How to Clear and Prevent Cystic Acne

How to Clear and Prevent Cystic Acne

For those of us who are struggling with acne, we definitely know firsthand how miserable this skin condition can be. While it can be tricky to put into words how hard it is to deal with breakouts on the regular, it’s safe to say that, of all the different types of acne out there, cystic acne is arguably the worst. It’s painful, it takes forever to heal, it scars, and it’s just the freaking worst.

Not only are cystic blemishes incredibly painful to the touch – where the skin itself can actually literally feel like it’s throbbing 24/7 – but it can also take a serious toll on your mental health. (The owners of CLEARSTEM skincare both struggled with hardcore cystic acne and went through serious depression because of it). Also- unlike pustules which show up to the party then fade away in a day or two, cystic acne can quickly overstay its welcome and linger on your face for weeks or months at a time. (1)

It’s a fairly safe bet to argue that if you have cystic acne, then you understandably want it gone for good. Who wouldn’t? But whether you get only one or two rogue cysts at a time, or you’re currently dealing with a cluster of them across your face, trying to attain clear skin can feel like an almost impossible task.

Fortunately, cystic acne is totally treatable, and it doesn’t require a medical degree or even an expensive trip to the dermatologist to do it. Rather, actually learning how to treat cystic acne is the first piece of the clear-skin puzzle. Not only can you get rid of those existing acne breakouts from your face, but you can also help prevent them from coming back. 

Even better, you don’t even have to throw harsh medications (Accutane, we’re looking at you!) at your body to finally get the smooth and glowing complexion you deserve. So grab a seat, friends, and settle in. We’re going to break down everything you need to know about what causes cystic acne, as well as give you the tools to teach you how to get rid of it for good.

What is Cystic Acne? 

Acne can come in a wide variety of shapes and forms, and contrary to popular belief, they’re not limited to just one type. Probably the most widely known kind of acne is the pustule, the white-capped ones that tend to show up unannounced but go on their merry way after just a couple of days. 

However, of all the different types of acne out there, all of them pale in comparison to severe nodular acne, also known as cystic acne. But what is cystic acne, and how is it different from other types of breakouts? Characterized by large, painful pimples that rarely come to a head, cystic acne is typically super painful to the touch and can burrow deep beneath the surface of your skin. (2)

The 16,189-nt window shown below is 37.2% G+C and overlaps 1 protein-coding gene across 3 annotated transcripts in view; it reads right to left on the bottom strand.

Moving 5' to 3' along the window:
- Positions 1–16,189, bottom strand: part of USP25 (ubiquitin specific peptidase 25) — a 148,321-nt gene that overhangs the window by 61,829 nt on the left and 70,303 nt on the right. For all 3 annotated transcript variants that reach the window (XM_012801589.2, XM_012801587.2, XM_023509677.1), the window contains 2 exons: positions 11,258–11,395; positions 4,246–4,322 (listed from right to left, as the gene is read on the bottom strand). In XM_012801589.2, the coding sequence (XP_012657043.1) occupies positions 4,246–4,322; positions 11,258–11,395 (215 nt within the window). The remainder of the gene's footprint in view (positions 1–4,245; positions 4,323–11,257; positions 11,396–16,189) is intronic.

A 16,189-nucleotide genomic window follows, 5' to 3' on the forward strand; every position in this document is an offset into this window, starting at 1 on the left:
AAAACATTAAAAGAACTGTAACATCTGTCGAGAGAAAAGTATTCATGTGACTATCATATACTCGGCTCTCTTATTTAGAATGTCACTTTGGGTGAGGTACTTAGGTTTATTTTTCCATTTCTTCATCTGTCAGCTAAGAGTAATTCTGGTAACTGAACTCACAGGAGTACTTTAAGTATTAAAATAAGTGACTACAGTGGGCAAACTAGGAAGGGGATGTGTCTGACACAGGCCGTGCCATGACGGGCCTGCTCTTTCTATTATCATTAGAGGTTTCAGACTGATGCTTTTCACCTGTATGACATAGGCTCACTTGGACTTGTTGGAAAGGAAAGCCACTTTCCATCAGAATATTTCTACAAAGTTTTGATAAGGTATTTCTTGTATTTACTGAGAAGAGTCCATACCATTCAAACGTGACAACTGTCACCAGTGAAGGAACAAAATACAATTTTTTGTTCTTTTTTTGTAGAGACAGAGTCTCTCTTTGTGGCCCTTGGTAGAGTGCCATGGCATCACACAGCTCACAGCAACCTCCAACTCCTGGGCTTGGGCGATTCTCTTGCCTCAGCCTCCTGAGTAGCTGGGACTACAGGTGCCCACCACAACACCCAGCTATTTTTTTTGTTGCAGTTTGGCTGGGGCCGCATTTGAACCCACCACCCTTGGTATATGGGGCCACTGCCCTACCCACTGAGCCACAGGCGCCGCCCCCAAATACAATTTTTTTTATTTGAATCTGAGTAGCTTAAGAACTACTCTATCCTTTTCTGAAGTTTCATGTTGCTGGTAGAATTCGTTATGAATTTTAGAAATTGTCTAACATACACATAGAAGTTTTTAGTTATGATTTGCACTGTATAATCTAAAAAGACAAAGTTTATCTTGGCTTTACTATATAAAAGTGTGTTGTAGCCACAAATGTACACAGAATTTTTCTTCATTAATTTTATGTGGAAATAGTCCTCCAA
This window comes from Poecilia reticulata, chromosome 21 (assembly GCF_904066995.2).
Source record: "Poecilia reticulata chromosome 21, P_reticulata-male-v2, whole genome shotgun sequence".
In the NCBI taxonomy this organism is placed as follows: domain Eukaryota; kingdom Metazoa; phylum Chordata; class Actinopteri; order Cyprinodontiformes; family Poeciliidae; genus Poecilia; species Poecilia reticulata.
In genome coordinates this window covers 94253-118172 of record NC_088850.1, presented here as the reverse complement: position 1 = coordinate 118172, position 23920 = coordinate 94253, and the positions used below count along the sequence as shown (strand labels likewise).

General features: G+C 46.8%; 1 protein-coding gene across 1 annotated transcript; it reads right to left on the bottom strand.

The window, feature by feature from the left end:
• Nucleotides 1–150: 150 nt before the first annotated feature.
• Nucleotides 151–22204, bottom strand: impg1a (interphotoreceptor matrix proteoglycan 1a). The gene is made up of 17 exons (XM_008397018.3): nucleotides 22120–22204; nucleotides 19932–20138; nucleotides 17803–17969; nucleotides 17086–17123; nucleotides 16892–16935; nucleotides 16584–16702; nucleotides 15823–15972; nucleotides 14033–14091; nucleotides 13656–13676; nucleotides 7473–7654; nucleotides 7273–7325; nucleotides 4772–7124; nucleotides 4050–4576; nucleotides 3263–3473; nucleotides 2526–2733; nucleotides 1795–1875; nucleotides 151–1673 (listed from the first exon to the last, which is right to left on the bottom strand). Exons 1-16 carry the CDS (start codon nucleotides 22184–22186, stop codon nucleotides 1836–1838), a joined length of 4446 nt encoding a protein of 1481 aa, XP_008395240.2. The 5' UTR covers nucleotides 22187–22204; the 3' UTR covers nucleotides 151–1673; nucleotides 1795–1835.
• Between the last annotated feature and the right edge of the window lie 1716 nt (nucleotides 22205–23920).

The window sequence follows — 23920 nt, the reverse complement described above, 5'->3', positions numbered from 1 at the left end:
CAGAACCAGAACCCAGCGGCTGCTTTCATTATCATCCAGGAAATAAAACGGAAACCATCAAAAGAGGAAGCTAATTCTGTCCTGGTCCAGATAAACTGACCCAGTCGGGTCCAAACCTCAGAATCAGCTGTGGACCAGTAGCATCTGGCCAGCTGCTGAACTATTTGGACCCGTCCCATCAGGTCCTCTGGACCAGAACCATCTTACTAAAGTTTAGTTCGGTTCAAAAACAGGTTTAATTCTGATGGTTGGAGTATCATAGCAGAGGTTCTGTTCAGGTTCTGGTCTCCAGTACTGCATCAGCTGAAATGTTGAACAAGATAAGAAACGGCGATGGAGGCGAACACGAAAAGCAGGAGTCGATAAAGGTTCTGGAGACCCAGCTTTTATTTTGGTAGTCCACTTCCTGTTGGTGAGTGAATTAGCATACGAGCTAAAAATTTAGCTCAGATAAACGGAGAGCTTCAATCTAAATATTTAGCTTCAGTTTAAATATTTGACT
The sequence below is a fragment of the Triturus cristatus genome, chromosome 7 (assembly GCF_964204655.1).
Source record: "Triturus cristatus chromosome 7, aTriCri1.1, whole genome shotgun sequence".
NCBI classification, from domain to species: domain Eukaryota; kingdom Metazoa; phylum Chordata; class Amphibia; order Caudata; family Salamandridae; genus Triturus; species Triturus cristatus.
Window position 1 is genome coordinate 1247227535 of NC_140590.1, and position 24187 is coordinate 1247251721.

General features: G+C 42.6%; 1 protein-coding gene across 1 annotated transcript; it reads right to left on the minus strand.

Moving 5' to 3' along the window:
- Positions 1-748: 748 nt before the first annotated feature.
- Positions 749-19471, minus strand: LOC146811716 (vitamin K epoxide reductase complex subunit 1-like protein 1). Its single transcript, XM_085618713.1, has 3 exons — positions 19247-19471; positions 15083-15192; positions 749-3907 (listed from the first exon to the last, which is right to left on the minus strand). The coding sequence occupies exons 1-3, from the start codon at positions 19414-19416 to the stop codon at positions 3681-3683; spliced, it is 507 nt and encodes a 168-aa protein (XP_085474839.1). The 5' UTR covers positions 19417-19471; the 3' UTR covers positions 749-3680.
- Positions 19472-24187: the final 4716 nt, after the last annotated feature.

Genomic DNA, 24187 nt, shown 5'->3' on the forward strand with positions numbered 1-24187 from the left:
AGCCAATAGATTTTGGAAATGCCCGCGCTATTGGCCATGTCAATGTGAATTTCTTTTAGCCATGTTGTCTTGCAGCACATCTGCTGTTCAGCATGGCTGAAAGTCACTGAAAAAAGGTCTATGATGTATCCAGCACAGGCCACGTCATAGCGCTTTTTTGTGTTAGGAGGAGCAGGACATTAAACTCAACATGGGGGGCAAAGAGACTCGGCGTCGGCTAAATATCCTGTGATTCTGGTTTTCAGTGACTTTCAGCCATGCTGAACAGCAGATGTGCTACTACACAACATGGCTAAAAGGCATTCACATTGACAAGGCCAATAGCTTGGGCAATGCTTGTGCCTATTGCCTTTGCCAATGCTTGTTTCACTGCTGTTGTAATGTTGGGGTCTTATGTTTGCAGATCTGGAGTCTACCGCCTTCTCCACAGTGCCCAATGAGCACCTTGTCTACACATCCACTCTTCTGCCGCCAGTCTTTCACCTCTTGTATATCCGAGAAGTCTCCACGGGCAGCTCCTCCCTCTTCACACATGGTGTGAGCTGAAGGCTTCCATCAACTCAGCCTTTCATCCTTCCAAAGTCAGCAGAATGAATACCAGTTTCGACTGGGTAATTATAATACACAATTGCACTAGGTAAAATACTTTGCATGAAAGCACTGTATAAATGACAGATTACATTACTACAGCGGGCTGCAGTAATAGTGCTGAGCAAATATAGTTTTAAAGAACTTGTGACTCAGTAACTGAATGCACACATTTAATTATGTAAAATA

As a type of inflammatory breakout, not only are they admittedly fairly unsightly to behold, but they can also leave lasting scars in their wake. Fortunately, if you’re one of those lucky people who have been blessed with this type of skin issue (yes, we’re being sarcastic here), knowing how to treat cystic acne can empower you to take charge of your skin health once and for all.

What Causes Cystic Acne?

There is no one singular, root cause that can be blamed for the occurrence of cystic acne. Since there are a bunch of things that can lead to these breakouts, it’s incredibly important to be aware of your own triggers to learn what causes cystic acne breakouts in the first place. (3)

These can include:

  • Hormones
  • Clogged pores
  • Menstrual cycles
  • Pregnancy
  • Menopause
  • PCOS
  • Diet
  • Genetics
  • Stress
  • Allergies
  • Using the wrong skincare products

Because there are so many variables that can play into your ongoing breakouts, it can make it much more difficult for people to start healing from them. A holistic review of your lifestyle needs to be done first in order to start narrowing down the culprits. Once you pin them down, then you can finally get back on the path to clear skin.

How Do You Treat Cystic Acne?

There are a few steps that will contribute to the healing process. What's most important, though, is to be patient. Cystic acne is both an inflammatory skin disease and an active infection, which means that it won’t simply just disappear overnight. (4)

That said, there are ways to help speed up the process and quickly reduce any signs that the cyst ever existed in the first place. If you want to know how to treat cystic acne, then these ten steps are going to help you establish a foolproof skincare routine that is all but guaranteed to give you a radiant complexion.

  1. Be careful when you wash. Make sure you are washing your face in lukewarm water – and not hot! When you wash with hot water, you’re essentially “burning” your face, causing it to become more inflamed and irritated. This can backfire, prolonging the healing process. (5)
  2. Watch out for comedogenic ingredients. Check all of your hair, skin, face, and makeup products against our pore-clogging ingredients list. You want to be sure that none of them are not contributing to your breakouts.
  3. Get plenty of sleep. We recommend a minimum of 7 to 8 hours of shut-eye each night. Sleep helps balance your hormones, which are pretty much the biggest cause of your cystic acne. (6)
  4. Move your body. Exercise is more than just staying in shape. You don’t have to run a marathon, either. However, regular exercise can help naturally detoxify your body and get your lymphatic system moving, promoting the healing process. (7 & 8)
  5. Pay attention to your diet. For proper skin nutrition, it’s best to focus on a low-glycemic diet. It should be one that’s rich in vitamins and nutrients, fiber, healthy fats, and high-quality proteins. On the other hand, you’ll want to avoid foods that contain processed sugars, dairy, and caffeine, as well as fried and fast food. (9)
  6. Manage your stress levels. Find ways to slow down and reduce stress, such as walking, meditation yoga, journaling, and resting. Not only will the extra zen really boost your mood, but it’ll also help lead to clearer skin. (10)